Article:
London — On the eve of the Farnborough Air Show, the biggest aviation event since the coronavirus pandemic slammed the industry, Boeing Commercial Airplanes boss Stan Deal said Sunday he expects a successful show, with significant order announcements Monday and more jet sales as the week unfolds.
“It’s gonna be a pretty robust show,” Deal said.
Before Seattle wakes up on Monday, Boeing is expected to announce an order from Delta Air Lines for about 100 MAXs.
Deal spoke at a news conference in a vast conference room inside the Grosvenor House luxury hotel in Central London where Boeing’s executives are staying during the air show.
The event itself is in a small town with a very large and historic airfield about 40 miles southwest of the city, the location of Britain’s first powered flight in 1908.
While often a sweltering occasion, this year’s air show is expected to see record high temperatures, with the British media broadcasting extreme heat warnings all weekend.
Inside the air-conditioned Great Room of the hotel, Deal faced pointed questions on the many problems Boeing faces and batted each away with a positive spin.
Could the MAX 10 be canceled, as CEO Dave Calhoun suggested earlier this month, if Congress doesn’t approve an extension to allow it to be certified without a safety upgrade to the system in the jet that alerts the pilots when something goes wrong?
“Not a high probability,” Deal said.
Deal said the MAX 10 flight deck as it is now is the “safest alternative” because it’s largely common to all other 737s flying.
He seemed confident Congress will grant that extension.
What about deliveries of the 787 Dreamliner, largely halted because of quality defects for the past 20 months and still stalled?
Regulatory approval to resume deliveries is “very close,” Deal said.
“Maybe the ninth inning of a ballgame is the right way to describe it,” he said. “And I don’t think there’ll be extra innings added.”
And hasn’t rival Airbus won a lion’s share of the single-aisle jet market?
“I’m actually quite content with the product strategy,” said Deal, adding that MAX sales are “making up ground” in the single-aisle jet market while Boeing remains “dominant” in sales of widebody jets.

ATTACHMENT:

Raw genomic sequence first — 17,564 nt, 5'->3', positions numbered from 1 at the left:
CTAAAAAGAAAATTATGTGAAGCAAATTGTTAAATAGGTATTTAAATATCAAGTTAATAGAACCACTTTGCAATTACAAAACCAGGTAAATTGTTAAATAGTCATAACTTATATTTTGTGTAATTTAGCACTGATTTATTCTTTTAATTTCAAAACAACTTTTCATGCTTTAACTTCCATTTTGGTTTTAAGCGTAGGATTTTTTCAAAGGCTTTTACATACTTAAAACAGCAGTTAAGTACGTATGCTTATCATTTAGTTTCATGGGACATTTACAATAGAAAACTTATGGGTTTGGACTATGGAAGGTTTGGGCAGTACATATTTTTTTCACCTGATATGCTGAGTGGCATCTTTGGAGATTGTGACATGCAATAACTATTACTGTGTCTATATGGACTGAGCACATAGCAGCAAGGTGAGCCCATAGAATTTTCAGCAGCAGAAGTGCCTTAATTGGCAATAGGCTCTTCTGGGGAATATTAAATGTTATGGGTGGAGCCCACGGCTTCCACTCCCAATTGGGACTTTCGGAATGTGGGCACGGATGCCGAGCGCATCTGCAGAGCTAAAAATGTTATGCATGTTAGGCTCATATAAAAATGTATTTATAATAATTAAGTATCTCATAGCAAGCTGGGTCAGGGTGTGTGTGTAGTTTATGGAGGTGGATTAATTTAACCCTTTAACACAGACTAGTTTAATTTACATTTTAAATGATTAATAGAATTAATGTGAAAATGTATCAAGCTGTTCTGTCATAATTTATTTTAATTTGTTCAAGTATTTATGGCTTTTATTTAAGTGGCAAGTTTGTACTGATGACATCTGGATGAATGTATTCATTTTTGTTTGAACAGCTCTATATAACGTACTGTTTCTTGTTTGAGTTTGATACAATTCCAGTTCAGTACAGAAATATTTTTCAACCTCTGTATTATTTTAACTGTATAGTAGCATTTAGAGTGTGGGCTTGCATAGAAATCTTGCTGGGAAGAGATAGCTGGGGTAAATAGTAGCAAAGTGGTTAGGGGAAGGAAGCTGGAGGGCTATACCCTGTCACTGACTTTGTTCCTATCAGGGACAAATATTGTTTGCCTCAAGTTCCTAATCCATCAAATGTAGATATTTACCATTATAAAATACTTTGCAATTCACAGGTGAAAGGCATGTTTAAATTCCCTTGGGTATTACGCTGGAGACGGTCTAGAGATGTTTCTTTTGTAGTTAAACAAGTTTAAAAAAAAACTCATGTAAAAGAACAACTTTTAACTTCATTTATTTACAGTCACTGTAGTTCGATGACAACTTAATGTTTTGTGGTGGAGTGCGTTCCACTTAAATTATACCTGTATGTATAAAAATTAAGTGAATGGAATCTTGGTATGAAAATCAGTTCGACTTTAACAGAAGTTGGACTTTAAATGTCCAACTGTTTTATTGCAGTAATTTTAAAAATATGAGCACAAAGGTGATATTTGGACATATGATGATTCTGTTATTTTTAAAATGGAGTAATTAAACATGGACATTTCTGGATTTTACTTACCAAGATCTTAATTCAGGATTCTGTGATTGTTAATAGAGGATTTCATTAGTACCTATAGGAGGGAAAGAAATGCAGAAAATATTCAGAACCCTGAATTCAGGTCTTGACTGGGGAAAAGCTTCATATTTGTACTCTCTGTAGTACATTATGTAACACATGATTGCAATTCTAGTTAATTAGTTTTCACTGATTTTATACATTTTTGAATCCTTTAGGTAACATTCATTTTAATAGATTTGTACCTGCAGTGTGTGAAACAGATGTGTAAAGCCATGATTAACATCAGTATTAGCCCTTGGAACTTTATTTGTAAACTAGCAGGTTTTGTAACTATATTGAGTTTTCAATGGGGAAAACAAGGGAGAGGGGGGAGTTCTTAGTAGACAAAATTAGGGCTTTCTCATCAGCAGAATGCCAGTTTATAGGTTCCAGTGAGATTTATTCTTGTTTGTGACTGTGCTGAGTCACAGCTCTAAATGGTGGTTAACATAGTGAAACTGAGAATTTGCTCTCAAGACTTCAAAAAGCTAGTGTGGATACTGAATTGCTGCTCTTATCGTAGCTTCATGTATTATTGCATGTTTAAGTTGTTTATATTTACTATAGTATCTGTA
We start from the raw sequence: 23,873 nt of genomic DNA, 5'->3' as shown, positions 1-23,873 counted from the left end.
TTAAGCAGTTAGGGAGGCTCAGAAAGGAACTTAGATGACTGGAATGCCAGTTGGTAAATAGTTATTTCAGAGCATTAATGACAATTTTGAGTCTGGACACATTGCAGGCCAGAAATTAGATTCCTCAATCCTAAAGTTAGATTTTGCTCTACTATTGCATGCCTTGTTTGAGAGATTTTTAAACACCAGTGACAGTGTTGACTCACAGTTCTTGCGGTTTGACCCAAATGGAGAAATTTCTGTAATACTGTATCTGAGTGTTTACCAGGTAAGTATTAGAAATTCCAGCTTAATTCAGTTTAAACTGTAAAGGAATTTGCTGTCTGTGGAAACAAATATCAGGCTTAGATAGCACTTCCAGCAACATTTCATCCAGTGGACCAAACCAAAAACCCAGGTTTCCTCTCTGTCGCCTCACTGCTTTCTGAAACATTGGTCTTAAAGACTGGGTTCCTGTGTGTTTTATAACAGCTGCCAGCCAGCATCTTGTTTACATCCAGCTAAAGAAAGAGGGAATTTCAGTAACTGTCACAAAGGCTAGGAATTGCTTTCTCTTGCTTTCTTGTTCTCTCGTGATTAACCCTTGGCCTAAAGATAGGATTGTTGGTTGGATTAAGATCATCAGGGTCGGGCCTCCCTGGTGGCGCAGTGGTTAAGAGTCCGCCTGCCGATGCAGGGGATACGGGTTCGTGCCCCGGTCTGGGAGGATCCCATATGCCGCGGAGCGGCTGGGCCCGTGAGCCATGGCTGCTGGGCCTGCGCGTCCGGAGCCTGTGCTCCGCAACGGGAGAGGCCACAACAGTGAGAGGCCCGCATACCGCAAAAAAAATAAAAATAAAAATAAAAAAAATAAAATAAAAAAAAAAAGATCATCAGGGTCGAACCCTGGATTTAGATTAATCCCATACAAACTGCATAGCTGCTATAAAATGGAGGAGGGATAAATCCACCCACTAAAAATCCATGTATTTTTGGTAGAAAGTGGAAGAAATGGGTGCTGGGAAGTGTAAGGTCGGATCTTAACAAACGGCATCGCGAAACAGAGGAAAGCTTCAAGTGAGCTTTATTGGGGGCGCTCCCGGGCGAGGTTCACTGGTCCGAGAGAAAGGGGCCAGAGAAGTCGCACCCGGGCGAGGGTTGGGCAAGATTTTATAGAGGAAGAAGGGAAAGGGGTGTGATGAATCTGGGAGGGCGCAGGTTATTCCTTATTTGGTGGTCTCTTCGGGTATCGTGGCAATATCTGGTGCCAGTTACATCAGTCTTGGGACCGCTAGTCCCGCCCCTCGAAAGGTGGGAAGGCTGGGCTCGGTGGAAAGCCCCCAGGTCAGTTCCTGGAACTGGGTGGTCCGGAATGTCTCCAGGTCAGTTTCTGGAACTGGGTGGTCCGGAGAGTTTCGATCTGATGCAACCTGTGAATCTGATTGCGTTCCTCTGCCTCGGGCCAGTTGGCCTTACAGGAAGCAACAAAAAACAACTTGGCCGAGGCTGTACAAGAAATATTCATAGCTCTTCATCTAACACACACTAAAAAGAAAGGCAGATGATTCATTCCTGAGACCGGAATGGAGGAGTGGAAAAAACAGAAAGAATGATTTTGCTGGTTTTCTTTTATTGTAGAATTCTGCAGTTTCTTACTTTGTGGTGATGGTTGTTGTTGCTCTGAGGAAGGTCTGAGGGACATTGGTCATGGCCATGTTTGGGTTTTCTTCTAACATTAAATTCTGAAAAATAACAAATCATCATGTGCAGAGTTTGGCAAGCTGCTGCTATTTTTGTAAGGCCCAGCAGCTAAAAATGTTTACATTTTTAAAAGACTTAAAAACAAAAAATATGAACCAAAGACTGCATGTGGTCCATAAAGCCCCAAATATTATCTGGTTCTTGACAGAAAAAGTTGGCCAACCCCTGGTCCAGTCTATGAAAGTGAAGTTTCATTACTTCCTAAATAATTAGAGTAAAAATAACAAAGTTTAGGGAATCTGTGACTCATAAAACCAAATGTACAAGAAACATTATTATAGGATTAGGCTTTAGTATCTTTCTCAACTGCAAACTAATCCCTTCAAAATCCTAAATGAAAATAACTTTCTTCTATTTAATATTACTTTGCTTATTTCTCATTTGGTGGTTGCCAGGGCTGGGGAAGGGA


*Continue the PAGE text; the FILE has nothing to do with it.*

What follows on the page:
“When you add all that together, we’re about a 50:50 player,” he said.
In the first half of the year, Boeing won 205 net orders while Airbus won 259, not counting a commitment from China this month to buy 292 Airbus jets that is still to be finalized.
The Airbus undelivered airplane order backlog stands at more than 7,000 airplanes, although some of those may melt away. Boeing’s backlog is firmer but much smaller at just over 4,200 airplanes.
With U. S-China relations so tense and confrontational, isn’t that China order for Airbus and the corresponding snub of Boeing a big concern?
“I hope as COVID gets eliminated in China we’ll see the MAX come back and we’ll start deliveries,” Deal said. “We haven’t given up on China.”
The much-delayed giant 777X jet, now five years behind schedule with $8 billion of added costs?
The delay will allow time to get through the lengthy certification process, Deal said, and when it debuts in 2025 he expects the big jet market to be roaring back and the airplane to be very successful.
“That’s going to be a flagship airplane,” he said. “I’m very confident of it.”
Deal’s sole acknowledgment of bad news was that the aerospace supply chain is in bad shape, because of labor shortages after the pandemic.
The biggest bottleneck is jet engines. Deal said CFM International, the GE/Safran joint venture that makes the LEAP engine for both the MAX and the A320 family, is behind on deliveries.
At Boeing and throughout its supply chain, when demand recovered, laid-off employees didn’t come back to work as fast as expected and hiring and training new hires is costly and slow.
But even then, Deal said Boeing itself has largely dealt with that problem.
He said all the laid-off mechanics who wanted to return have been recalled and Boeing is offering higher starting pay to attract new hires, especially in Renton as the MAX ramps up.
“At the beginning of the year, we were struggling with that. Now, I don’t see a constraint on our mechanic hiring. We’ve been able to attract people,” he said. “And the same on the engineering front.”
The main problem now lies more with suppliers short of employees. “We’ll work with them and get through that,” he said.
Otherwise, Deal countenanced no negativity.
For sure, Boeing has suffered one disastrous setback after another for the past three years.
But now, “We’re on the upswing,” said Deal, clearly eager for a successful air show to break the cycle of bad news.